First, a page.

As the bill was initially written, its namesake would honor Julie Lynn Cardinal. The 47-year-old died in a shooting at Babcock Village in Westerly last December.
Wednesday night, House lawmakers amended the bill to also include the two other victims in the shooting — Robin Moss and Donna Thornley who survived.
However, a debate ensued after this, when House Minority Leader Rep. Blake Filippi asked if those women were consulted.
“Did anyone reach out to Ms. Moss or Ms. Thornley and ask if they want their names permanently etched in our general laws as the victim of a heinous crime?” Filippi said on the House floor Wednesday night. “I wouldn’t want my name splattered all over our general laws as the victim of a shooting without even the General Assembly having the courtesy to reach out to me.”
Filippi, who represents Westerly, called for the bill to be voted down immediately Wednesday night.
The bill aims to have gun retailers forward applications to the purchaser’s hometown police department for approval, and, in some cases, Rhode Island State Police.
In the deadly shooting last December, police said the gunman, Joseph Giachello, bought the gun in Richmond two days before the shooting.
The gun application, which he filled out at the store, was then sent to the Richmond Police Department, even though Giachello — who killed himself with the gun after the shooting — lives in Westerly.
The idea behind the legislation is that a hometown police department would know more about a subject’s background than the department where the store is located. Other lawmakers didn’t want to halt progress on this, just because of the name.
Rep. Anastasia Williams wanted lawmakers to remember that while there was one unfortunate death, there were still two other victims in the shooting.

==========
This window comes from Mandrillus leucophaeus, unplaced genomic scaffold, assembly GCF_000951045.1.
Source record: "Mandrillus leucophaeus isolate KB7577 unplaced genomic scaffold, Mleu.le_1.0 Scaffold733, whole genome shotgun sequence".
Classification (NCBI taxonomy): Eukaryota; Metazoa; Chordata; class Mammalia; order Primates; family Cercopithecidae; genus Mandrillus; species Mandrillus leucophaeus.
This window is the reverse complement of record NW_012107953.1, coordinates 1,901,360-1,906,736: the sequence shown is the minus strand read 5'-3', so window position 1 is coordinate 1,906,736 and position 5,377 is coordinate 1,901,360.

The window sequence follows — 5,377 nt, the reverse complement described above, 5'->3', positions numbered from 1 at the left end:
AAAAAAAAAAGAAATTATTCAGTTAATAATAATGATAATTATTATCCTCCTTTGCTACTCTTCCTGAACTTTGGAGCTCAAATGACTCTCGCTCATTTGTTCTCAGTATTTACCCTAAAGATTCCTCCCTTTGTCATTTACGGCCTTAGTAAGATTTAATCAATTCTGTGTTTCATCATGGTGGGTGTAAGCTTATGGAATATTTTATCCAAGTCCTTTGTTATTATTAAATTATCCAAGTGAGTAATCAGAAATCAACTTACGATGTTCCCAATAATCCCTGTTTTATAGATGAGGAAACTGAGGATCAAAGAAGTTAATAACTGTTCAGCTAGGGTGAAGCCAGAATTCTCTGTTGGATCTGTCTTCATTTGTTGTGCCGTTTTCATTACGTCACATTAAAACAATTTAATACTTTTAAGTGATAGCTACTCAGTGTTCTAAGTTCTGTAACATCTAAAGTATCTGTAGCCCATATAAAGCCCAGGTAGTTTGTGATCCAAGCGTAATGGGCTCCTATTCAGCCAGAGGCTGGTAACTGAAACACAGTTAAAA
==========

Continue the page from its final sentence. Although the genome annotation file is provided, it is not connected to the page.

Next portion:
“It is, in my opinion, easier to remove it [the names] at a later time, then to not have it done when it’s right before us,” Williams said.
Lawmakers still continued to argue on behalf of Moss and Thornley.
“We need to recognize people, and especially if they’re still alive, let them make their own decision if they’re going to be on the legislation or not,” Rep. Justin Price (R) District 39 Exeter, Hopkinton, and Richmond said.
Ultimately, House Speaker Nicholas Matiello decided not moving forward with the bill now would set back proceedings, as the Senate would be meeting the day following this debate.
Thursday night, the Senate tabled the bill. Senate spokesperson Greg Paré released a statement explaining lawmakers were notified one of the surviving victims did not want to be named.
“Senate Bill 2154 was initially named after Julie Lynn Cardinal, the victim who died in the shooting at Babcock Village Apartments in Westerly late last year. With the best of intentions, it was amended in the House of Representatives to honor two additional victims of the shooting incident, both of whom survived the attack.
We recognize and appreciate the sentiments behind this action. However, we have been notified that one of the surviving victims does not want to be named. Out of respect for her wishes, we are delaying action until the Senate convenes again in order to reach out to all parties and to the House sponsor to discuss this matter.”Greg Paré
Spokesman, R.I. Senate
There was also debate over if Ms. Cardinal’s family was contacted or not.
Eyewitness News has reached out to the family for comment.